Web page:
Four Seasons with the F-C II All-Terrain
Nine months ago we fit our ’05 Dodge Power Wagon with a set of Dick Cepek Radial F-C II tires. Since then we’ve traveled thousands of miles in a variety of conditions in all four seasons. This long-term test has provided us with a comprehensive view of what the tire is and isn’t capable of.
Why is this tire called the F-C II? Well, this is because it replaced the bias-ply Dick Cepek Fun Country tire, hence the F-C and second generation reference. The F-C II was introduced in 2003, and to this day is known as a “hybrid” design because it uses an all-terrain tread design on a mud tire carcass. One of the benefits of this design is extra deep tread (18⁄32 to 22⁄32, depending on size), which translates to a longer lasting tire and higher load ratings. Some of the tires features include a self-cleaning tread with Stone Kickers designed to enhance off-road traction; “DC” Sidebiters for added traction and protection; an extra wide footprint for better traction and even wear; and siped tread lugs for better grip on smooth surfaces and ice. The F-C II is available in overall diameters from 31 to 37 inches depending on wheel diameter. The F-C II’s we tested on our Power Wagon were size LT285/70R17 (33x11.50R17), which is the stock size for the truck. We mounted them on a set of factory Power Wagon wheels. The tires came to us true and round, thus requiring little weight to balance.
On pavement the tires exhibit slightly more noise than a standard all-terrain tire, but not nearly as much as a mud-terrain tire or even some aggressive all-terrain tires. The noise is minimal and not annoying or droning inside the cab. The F-C II has a slightly more aggressive tread design than some all-terrain tires, but we felt that the more aggressive design didn’t adversely affect the tires dry and wet weather performance in a noticeable fashion. In dry weather the tires returned a comfortable ride and outstanding handling. In wet weather the tread design did an admirable job of channeling water to the edges of the tire. During one summer road trip we were driving through heavy rain at highway speed in northern Wisconsin and the tires tracked perfectly. Winter driving was also a pleasant experience. During one recent trip we drove snow-packed roads at highway speed in four-wheel drive for over an hour and the F-C II’s did a fantastic job of providing confidence-inspiring traction. Combined with the Power Wagon’s default limited-slip rear differential we found that thanks to the F-C II’s great snow traction we didn’t have to utilize four-wheel drive as often in day-to-day driving. We also need to note that the F-C II offers excellent braking traction in both wet and dry conditions.
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During our test we had the opportunity to use the tires in a variety of off-road situations. On the sandy forest roads of northern Wisconsin we found that the tread pattern, wide footprint and Sidebiters of the F-C II’s worked great and the tire floated nicely on top of the sand without trying to dig. The F-C II’s also worked well on thin, greasy, Illinois mud, and they cleaned well when wheelspeed was applied. Deep, gooey mud clogged the center tread of the tires (but increased wheelspeed did allow them to self-clean to a degree), while the outer wide-void lugs tended to stay relatively clean, which offered more traction than a standard all-terrain tire. The F-C II’s also did well in slow speed snow crawling and they did a commendable job of providing lateral stability in off-camber situations on mud and snow. Several times we had to maneuver the Power Wagon through tight quarters on off-camber terrain that was muddy or snowy. At one point we had to squeeze the truck between a fence and a snow pile on angled terrain and we were happy to find that the tires tread design kept the truck from sliding sideways into the fence. The tires have also anchored the Power Wagon during numerous winter winch recoveries with no drama. We didn’t have the opportunity to test the F-C II on rocks, simply because rocks are not part of the standard terrain here in the Midwest.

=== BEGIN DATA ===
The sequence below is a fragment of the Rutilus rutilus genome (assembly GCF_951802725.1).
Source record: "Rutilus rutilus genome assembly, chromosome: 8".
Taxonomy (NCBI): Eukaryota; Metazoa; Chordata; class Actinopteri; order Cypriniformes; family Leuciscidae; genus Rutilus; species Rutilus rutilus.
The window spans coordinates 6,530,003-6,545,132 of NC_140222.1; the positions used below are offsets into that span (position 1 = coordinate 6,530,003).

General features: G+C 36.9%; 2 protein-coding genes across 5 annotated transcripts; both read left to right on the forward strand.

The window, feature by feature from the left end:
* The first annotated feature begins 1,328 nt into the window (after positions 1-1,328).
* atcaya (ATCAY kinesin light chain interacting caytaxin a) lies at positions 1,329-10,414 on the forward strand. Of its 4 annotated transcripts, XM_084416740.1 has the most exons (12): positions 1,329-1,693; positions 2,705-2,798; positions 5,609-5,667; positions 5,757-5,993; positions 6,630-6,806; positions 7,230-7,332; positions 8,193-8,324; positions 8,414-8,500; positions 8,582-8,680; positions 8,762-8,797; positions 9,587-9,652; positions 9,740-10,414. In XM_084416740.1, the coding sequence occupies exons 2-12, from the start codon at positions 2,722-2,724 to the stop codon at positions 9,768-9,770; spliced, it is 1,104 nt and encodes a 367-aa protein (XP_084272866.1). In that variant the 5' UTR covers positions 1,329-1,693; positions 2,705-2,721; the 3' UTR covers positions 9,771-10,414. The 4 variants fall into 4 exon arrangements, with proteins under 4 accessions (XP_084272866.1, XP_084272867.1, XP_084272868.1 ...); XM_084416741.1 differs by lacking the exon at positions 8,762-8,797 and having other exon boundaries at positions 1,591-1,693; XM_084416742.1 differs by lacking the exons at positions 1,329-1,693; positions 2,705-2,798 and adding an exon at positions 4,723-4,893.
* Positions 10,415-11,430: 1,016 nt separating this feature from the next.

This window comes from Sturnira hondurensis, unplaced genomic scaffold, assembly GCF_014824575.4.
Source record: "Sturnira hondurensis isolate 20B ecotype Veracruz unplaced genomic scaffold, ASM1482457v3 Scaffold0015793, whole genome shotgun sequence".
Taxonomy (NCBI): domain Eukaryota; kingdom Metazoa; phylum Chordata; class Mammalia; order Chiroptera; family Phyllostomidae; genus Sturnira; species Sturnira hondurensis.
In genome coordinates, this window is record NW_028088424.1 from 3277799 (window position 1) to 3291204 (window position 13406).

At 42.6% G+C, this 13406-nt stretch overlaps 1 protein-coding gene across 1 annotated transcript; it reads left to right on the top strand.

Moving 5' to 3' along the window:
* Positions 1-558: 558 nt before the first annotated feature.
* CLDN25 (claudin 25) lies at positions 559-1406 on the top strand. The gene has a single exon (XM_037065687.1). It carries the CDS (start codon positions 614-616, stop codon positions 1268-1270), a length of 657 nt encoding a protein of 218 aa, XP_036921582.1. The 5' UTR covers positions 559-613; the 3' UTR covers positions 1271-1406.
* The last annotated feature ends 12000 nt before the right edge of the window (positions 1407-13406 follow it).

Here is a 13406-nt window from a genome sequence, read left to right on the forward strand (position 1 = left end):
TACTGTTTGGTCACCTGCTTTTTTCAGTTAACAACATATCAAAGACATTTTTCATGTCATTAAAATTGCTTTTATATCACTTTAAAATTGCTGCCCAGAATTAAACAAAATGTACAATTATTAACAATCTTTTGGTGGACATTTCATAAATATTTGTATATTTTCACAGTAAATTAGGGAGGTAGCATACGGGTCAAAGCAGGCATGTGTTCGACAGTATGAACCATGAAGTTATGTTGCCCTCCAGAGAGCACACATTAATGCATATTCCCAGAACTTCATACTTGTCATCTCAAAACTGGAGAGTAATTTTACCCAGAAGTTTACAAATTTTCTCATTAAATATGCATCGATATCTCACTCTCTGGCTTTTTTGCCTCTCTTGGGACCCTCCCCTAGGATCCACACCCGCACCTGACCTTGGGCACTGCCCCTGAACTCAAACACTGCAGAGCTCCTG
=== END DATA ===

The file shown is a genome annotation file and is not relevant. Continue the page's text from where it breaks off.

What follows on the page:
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The F-C II’s inherent combination of all-terrain and mud-terrain characteristics make it a great choice for a vehicle that is often driven off-road as well as driven daily in a variety of weather and terrain. The downside to this design is minimal (like, slightly more noise) and we feel it’s outweighed by the tire’s wide range of benefits. We’re pleased by the F-C II’s all-weather, all-terrain performance and we’re amped by the fact that even after thousands of miles and a fair amount of abuse our tires are wearing extremely well, have been impervious to tread or sidewall punctures, and still roll very smooth. In the end, we give them a nod.
Tire: Dick Cepek Radial F-C II
Size: LT285/70R17 (as tested)
Load range: D
Max load (lb): 3,195
Sidewall construction: Two-ply, cut-resistant aramid polyester (angled third ply on SLT sizes)
Tread construction: Two steel belts
Approved rim width (in): 7.5-9.5
Tread depth (in): 18⁄32
Tread width (in): 9.1
Section width (in): 11.4
Overall diameter (in): 32.8
Maximum psi: 65
Weight (lb): 55
New Fun Country is Rolling In
About the time you read this, Dick Cepek will be getting ready to phase out the F-C II after a 10-year run. Fear not, though—there should still be plenty of them available in dealer stock. The F-C II will be replaced in mid-2013 by the new Fun Country. Dick Cepek says this all-new tire has a new compound with improved cut and chip protection; deep, aggressive Sidebiters; scalloped shoulder lugs; interlocking tread elements that don’t sacrifice void; multi-draft grooves for self-cleaning and improved wear; and generous siping designed for the life of the tread. Naturally, we’re excited to procure a set of these for testing, so stay tuned.